BTW – Hanauer’s analysis is straight forward Keynesian economics. We have a demand problem. US corporations have record sums of cash on the balance sheets. Yet they are not investing it. The answer is lack of demand, increased sales to generate the virtuous cycle of profits followed by jobs. Though both the US and Europe are busy proving again that our economic problems are not going to be solved by austerity, debt reduction policies, other countries, like South Korea, have proved anew the merits of Keynesian remedies. Unfortunately, we have no one in the elites who have the political will to do what has worked before very reliably. They used to call it “pump priming”. Now our pump is dry, unemployment and underemployment is perniciously eating away at our society.
- he was an early investor in Amazon [↩]
Wonder about the Impact of the US Supreme Court’s Citizens United Decision?
Government in the US, as everywhere, has always been tilted in favor of the wealthy. But, the Citizens United decision in 2010 giving corporations the right spend unlimited money has made government, really at every level, into the sole playground of the rich and big corporations.
A couple of weeks ago This American Life broadcast “TAKE THE MONEY AND RUN FOR OFFICE”. Listen to this program. It will further clarify how totally corrupt our government has become.
I came on a set of graphics in Mother Jones, “It’s the Inequality, Stupid: Eleven charts that explain what’s wrong with America” that illustrate what you probably already know. But, a simple refresher course in some of the reasons why the rich are rich. The 99% already have this base covered.
Here are some of the charts I liked. Read the whole article at the Mother Jones website.
Income (constant dollars)
Note that if median family income had simply kept up with inflation over this period it would have grown to $92,000 instead of $50,000.
Are Corporations Over Taxed?
Mother Jones does not make it clear that the Payroll Tax is also a tax on individuals. To add insult to injury the Payroll Tax is not levied beyond the first %106,800 of income.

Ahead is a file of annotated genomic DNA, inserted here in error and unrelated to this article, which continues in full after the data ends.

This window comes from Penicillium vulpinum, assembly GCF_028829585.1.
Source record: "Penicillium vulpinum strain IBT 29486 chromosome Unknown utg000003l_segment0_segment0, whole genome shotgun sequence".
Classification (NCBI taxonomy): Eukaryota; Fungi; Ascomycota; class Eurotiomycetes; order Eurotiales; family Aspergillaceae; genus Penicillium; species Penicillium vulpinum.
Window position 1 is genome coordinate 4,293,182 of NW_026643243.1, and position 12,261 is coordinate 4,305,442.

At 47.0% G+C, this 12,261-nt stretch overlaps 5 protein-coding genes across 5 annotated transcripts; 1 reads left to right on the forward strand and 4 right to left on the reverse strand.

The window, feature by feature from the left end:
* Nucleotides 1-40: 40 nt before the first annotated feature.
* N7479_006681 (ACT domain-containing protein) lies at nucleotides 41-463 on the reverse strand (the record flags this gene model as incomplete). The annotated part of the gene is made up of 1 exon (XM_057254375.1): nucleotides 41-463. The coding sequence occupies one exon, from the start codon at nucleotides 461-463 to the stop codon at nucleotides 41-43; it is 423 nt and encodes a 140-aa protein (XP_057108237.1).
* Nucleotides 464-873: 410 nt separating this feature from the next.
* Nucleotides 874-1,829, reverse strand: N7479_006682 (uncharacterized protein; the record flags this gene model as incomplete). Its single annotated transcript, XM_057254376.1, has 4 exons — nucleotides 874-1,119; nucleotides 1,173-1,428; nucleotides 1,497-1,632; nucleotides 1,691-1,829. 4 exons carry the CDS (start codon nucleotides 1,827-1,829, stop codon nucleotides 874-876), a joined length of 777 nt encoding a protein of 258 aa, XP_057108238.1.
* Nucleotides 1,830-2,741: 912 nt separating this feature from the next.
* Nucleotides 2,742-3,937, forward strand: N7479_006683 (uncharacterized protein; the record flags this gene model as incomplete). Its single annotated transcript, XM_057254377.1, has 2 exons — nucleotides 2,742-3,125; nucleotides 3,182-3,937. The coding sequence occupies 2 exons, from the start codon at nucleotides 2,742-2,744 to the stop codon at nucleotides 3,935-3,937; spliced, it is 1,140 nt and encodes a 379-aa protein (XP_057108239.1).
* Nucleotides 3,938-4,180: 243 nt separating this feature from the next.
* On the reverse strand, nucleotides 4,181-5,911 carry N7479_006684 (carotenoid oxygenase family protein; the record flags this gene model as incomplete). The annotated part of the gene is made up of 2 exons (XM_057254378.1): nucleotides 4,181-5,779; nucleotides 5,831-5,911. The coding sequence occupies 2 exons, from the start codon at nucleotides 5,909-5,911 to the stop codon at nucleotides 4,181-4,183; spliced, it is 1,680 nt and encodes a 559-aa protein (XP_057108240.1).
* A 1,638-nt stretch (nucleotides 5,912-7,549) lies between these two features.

How Are The Richest of the Rich Doing?
When it comes to job creation both Democrats and Republicans reflexively trot out small business as the engine of growth. These flights of breathy admiration for plucky small business owners are part of our national myth, right up there with cowboys. There probably is some truth in this myth as long as you accept the other side of the equation which includes the fact that jobs in small businesses are lower paying and less stable than those in the middle and big size companies.
But to demonstrate the extent to which today’s political environment has lost any sense of consistency, we now have the Republicans saying that any tax increases on the wealthy and corporations are “job killers”.
Since when have wealthy individuals created jobs? They don’t start new entrepreneurial ventures. They do buy extra vacation homes and fly to Vermont and Colorado and Switzerland more frequently in their private jets for skiing and apres ski fun. Much of this extravagance also occurs outside of the US. It is well known that unlike poor and middle class people, wealthy people do not spend incremental income. They save a large portion of it. Poor and middle class must spend every dollar to keep up. I defy you to find data that supports the wealthy as a source of new job creation.
As for big corporations, they are sitting on huge pools of cash and not creating jobs now.
Companies had a record $ 1.91 trillion in cash and other liquid assets at the end of the first quarter, the report also showed, up from $ 1.86 trillion in the prior three months. Six consecutive quarters of profit growth helped fuel a 96 percent jump in the Standard & Poor’s 500 Index from its recession-low in March 2009 through March 2011. ((http://www.businessweek.com/news/2011-06-09/household-worth-in-u-s-increases-by-943-billion-fed-says.html))
There has been consternation that though corporate profits and productivity have soared since the 2008 meltdown, corporations are not investing in the US economy. To some extent this may merely be a symptom that big corporations are not beholden to any nation state. Just because IBM has headquarters in Armonk, NY does not mean that it is primarily US-centric in its business activities and future plans. IBM’s 2010 Annual Report reported sales as follows: Americas $42,044 billion; Europe/Middle East/Africa $31,866 billion; Asia Pacific $23,150 billion. The report further glows about the opportunities in the emerging boom economies of India and China. The US (not even reported separately, just as part of the “Americas”) is not a high growth region.